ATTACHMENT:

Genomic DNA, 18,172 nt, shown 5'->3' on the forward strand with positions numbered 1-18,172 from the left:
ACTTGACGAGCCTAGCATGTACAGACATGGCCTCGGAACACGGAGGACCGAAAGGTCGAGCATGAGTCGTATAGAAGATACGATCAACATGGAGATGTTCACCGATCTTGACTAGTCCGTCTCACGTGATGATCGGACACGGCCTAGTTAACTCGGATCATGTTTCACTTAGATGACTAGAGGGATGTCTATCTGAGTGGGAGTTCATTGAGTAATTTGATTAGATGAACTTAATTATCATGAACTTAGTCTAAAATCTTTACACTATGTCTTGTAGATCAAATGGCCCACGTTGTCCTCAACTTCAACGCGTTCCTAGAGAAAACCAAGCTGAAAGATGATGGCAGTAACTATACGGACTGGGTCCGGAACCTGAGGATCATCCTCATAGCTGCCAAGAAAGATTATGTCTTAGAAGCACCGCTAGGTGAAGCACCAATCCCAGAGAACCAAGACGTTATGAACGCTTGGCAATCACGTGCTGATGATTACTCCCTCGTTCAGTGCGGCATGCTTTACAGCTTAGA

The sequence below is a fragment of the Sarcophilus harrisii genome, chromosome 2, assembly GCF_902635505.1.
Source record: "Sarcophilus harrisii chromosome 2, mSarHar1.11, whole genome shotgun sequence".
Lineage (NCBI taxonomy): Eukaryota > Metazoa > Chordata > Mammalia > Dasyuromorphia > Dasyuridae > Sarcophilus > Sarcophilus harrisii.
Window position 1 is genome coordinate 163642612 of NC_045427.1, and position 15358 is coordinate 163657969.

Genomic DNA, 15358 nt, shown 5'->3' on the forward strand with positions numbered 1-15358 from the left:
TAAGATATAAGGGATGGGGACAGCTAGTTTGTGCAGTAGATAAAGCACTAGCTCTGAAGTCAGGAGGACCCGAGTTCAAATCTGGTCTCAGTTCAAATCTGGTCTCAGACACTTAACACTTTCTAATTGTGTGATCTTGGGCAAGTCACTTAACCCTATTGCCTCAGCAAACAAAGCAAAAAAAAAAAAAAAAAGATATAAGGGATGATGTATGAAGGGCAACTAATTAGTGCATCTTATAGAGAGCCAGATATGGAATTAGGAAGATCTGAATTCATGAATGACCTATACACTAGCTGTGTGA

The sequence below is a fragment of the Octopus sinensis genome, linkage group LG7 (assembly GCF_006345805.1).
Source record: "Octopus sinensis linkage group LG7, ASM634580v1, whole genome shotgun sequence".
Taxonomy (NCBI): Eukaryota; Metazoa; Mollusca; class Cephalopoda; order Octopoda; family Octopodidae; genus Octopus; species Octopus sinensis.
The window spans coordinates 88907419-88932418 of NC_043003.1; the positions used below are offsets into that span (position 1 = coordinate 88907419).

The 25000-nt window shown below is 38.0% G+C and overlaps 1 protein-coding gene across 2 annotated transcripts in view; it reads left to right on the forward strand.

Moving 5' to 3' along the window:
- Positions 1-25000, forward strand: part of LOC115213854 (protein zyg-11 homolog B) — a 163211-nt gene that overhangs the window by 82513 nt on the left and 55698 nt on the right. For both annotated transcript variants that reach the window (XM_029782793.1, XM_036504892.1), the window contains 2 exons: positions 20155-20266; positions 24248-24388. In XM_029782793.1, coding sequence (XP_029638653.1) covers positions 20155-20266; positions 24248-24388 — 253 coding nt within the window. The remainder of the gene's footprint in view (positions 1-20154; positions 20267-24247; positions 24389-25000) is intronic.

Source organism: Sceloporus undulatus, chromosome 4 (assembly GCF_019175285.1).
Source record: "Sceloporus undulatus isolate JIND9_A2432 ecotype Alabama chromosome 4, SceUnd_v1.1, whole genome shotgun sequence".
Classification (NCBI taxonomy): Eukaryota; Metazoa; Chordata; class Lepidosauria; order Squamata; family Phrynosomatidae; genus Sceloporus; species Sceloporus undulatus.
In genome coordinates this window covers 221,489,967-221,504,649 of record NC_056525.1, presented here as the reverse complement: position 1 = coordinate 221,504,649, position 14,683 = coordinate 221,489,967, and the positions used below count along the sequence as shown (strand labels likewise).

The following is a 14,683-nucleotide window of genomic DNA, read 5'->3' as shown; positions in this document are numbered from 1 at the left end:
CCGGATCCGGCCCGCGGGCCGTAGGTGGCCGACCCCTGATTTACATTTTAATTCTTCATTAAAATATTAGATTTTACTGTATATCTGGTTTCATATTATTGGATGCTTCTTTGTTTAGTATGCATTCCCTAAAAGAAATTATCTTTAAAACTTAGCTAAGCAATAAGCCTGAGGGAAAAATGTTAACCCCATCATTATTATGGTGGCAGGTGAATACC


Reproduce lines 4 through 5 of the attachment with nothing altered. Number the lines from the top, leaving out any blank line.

Source record: "Sarcophilus harrisii chromosome 2, mSarHar1.11, whole genome shotgun sequence".
Lineage (NCBI taxonomy): Eukaryota > Metazoa > Chordata > Mammalia > Dasyuromorphia > Dasyuridae > Sarcophilus > Sarcophilus harrisii.